If you want an example of how the Affordable Care Act should work, President Obama hopes you’ll look to California.
Speaking in San Jose on Friday, the president heralded California’s implementation of his signature legislative accomplishment, which has resulted in an insurance marketplace that’s offering rates lower than anyone expected. Similar results have also been seen in Oregon, Vermont and Washington.
“You can listen to a bunch of political talk out there, negative ads and fearmongering geared toward the next election, or alternatively you can look at what’s happening in states like California right now,” Obama said.
A total of 2.6 million Californians — anyone who earns less than 400 percent of the federal poverty level — will receive tax credits to help them pay for insurance. Those earning 133 percent of the federal poverty level will be eligible for California’s Medicaid program, as the state has chosen to accept expansion offered by the federal government. You can figure out if you’re eligible for a subsidy by using this calculator.
“In states that are working hard to implement this law properly, we’re seeing it work for people — for middle-class families, for consumers,” the president said.
California was the first state to set up a health care marketplace. From 33 applications, the state accepted 13 insurers whose rates were published last week.
The state also has the most uninsured residents in the nation — so if the reform works there, it could work in any state.
The Republican campaign to misinform about and repeal Obamacare has been effective. A recent poll said 42 percent of Americans weren’t sure it was law, and a poll released Thursday showed record unpopularity for the law.
The president sought to combat the constant misinformation with two simple messages: 1. About 85 percent of Americans will not be affected by Obamacare, except to have more benefits and protections in their existing insurance, and 2. Those who are buying insurance will benefit from competition and government tax credits and/or breaks that will help them afford it.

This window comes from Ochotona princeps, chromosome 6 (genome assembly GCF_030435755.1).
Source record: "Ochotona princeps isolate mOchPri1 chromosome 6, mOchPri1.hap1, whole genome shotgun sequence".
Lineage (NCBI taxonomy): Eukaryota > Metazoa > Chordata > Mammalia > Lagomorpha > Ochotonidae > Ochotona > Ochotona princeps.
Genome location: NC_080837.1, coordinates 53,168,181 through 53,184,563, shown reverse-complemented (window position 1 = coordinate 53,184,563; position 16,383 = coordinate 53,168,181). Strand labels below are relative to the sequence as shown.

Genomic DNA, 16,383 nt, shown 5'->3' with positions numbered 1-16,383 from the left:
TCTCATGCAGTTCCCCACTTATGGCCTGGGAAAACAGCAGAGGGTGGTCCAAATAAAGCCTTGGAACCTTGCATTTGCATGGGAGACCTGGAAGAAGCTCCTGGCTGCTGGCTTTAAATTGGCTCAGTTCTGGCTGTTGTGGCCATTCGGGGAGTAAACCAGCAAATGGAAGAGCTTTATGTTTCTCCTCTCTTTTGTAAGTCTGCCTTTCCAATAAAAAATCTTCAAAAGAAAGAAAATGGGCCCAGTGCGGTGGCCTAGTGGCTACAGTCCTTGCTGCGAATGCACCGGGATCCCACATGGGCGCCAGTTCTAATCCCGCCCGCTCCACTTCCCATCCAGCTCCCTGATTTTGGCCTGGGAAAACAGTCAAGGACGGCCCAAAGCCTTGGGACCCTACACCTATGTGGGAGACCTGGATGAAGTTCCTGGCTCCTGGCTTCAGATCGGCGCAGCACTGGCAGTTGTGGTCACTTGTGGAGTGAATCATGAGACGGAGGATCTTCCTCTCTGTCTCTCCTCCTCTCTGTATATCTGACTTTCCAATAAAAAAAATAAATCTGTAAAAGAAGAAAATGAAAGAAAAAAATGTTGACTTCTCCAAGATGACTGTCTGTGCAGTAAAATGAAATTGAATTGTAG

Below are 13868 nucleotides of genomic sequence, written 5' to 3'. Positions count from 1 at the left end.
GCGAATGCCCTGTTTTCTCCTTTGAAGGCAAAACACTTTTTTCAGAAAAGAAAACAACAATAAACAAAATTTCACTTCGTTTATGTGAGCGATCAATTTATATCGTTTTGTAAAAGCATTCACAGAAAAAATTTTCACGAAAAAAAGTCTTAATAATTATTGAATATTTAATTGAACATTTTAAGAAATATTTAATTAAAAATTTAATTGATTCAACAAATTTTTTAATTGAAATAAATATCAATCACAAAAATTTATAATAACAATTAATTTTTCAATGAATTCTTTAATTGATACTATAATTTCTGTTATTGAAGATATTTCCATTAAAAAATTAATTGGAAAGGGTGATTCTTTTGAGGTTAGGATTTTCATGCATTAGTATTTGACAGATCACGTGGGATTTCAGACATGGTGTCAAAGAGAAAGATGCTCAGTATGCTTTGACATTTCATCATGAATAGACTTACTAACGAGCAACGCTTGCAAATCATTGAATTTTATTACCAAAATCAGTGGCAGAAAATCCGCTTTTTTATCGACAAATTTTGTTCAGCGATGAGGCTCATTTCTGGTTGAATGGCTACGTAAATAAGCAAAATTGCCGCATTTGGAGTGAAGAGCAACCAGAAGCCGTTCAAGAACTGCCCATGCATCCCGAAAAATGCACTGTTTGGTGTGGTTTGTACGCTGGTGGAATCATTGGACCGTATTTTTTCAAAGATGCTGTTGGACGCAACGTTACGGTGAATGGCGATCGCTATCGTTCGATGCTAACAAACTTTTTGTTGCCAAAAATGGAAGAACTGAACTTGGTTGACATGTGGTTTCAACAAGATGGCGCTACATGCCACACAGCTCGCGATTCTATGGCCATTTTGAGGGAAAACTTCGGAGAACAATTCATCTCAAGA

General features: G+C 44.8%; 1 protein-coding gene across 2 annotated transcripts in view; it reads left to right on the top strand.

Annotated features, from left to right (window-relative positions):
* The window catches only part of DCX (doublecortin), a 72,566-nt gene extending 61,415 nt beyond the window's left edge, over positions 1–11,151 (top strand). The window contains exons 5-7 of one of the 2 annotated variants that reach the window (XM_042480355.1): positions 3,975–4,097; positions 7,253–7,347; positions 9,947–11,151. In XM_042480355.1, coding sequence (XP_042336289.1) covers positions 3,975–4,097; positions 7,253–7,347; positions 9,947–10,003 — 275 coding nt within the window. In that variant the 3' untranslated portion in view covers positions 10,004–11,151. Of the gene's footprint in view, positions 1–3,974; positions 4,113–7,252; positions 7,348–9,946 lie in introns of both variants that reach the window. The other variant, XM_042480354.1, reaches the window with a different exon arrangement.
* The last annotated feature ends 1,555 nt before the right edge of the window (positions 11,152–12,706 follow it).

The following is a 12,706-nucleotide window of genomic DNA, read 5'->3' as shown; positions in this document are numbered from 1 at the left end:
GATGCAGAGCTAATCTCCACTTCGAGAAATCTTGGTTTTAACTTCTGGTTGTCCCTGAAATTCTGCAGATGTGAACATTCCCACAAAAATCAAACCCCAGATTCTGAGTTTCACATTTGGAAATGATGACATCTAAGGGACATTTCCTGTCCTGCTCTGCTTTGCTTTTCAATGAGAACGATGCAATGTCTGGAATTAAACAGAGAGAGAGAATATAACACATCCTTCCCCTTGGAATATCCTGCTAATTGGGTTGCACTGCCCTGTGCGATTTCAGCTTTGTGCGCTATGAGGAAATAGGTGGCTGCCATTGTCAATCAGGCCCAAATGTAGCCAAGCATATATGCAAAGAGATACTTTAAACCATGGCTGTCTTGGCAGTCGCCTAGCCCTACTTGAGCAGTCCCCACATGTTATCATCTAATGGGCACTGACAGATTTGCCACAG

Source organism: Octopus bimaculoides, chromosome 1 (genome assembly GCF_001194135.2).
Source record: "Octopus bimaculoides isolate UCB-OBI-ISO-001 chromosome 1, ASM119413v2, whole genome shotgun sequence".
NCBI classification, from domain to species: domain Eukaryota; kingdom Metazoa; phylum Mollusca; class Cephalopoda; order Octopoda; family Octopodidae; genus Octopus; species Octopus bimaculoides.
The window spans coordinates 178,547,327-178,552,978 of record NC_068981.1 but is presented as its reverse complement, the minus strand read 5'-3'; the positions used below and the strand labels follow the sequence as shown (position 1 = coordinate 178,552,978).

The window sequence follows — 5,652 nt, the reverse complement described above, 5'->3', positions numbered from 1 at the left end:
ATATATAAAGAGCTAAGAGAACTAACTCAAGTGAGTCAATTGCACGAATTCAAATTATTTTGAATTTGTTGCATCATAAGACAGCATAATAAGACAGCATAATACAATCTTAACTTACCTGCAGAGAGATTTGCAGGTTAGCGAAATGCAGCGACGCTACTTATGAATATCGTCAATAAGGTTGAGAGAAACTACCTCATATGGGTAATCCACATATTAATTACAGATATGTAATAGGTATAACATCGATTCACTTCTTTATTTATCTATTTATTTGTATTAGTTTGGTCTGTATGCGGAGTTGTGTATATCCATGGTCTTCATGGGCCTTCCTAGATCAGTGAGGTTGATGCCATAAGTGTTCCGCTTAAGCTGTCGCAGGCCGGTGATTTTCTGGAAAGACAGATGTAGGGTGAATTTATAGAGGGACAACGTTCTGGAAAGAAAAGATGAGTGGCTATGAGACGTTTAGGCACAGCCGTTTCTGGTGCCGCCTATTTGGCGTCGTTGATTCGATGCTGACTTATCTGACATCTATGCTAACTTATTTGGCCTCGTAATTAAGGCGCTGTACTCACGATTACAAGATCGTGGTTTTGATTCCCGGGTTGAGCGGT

“This doesn’t mean everything will go perfectly right away,” said Obama. He then made the moral argument that underlies the entire massive reform project he has undertaken: “Quality care shouldn’t be a privilege. It should be a right.”
The president also addressed a common Obamacare criticism that in some ways resembles the “if it’s snowing, how could there be global warming?” argument: “If this law is so great, why did my premiums go up?”
The cost of health care is actually growing at a much slower rate over the past three years, the president pointed out.
“The main message I want for Californians and people all across the country, is that starting on October 1st, if you’re in the individual market, you can get a better deal,” Obama said. “If you’re a small business that’s providing health insurance to your employees, you can get a better deal through these exchanges. You’ve got to sign up, Healthcare.gov, or here in California, CoveredCA.com.”
Open enrollment for the Affordable Care Act begins October 1.
AP Photo/Pablo Martinez Monsivais